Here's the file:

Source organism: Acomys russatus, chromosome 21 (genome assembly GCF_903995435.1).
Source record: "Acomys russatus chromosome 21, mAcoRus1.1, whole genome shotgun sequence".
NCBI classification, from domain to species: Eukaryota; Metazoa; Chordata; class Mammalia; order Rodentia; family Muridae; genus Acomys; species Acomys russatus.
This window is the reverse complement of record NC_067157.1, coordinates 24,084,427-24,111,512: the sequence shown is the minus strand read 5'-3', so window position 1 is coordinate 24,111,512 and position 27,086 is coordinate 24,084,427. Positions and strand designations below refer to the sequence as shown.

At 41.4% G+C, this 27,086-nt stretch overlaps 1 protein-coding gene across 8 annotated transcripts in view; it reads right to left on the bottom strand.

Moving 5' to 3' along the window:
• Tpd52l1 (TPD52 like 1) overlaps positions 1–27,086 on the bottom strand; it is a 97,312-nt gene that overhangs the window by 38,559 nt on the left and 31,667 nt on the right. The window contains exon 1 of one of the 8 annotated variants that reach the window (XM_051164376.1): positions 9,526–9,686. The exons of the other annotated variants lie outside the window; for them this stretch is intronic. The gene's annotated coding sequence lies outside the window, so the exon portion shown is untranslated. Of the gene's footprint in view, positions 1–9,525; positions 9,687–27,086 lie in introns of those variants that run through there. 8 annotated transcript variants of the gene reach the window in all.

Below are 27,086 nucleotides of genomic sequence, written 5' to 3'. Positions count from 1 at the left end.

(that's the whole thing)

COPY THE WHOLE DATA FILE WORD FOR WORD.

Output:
Source organism: Acomys russatus, chromosome 21 (genome assembly GCF_903995435.1).
Source record: "Acomys russatus chromosome 21, mAcoRus1.1, whole genome shotgun sequence".
NCBI classification, from domain to species: Eukaryota; Metazoa; Chordata; class Mammalia; order Rodentia; family Muridae; genus Acomys; species Acomys russatus.
This window is the reverse complement of record NC_067157.1, coordinates 24,084,427-24,111,512: the sequence shown is the minus strand read 5'-3', so window position 1 is coordinate 24,111,512 and position 27,086 is coordinate 24,084,427. Positions and strand designations below refer to the sequence as shown.

At 41.4% G+C, this 27,086-nt stretch overlaps 1 protein-coding gene across 8 annotated transcripts in view; it reads right to left on the bottom strand.

Moving 5' to 3' along the window:
• Tpd52l1 (TPD52 like 1) overlaps positions 1–27,086 on the bottom strand; it is a 97,312-nt gene that overhangs the window by 38,559 nt on the left and 31,667 nt on the right. The window contains exon 1 of one of the 8 annotated variants that reach the window (XM_051164376.1): positions 9,526–9,686. The exons of the other annotated variants lie outside the window; for them this stretch is intronic. The gene's annotated coding sequence lies outside the window, so the exon portion shown is untranslated. Of the gene's footprint in view, positions 1–9,525; positions 9,687–27,086 lie in introns of those variants that run through there. 8 annotated transcript variants of the gene reach the window in all.

Below are 27,086 nucleotides of genomic sequence, written 5' to 3'. Positions count from 1 at the left end.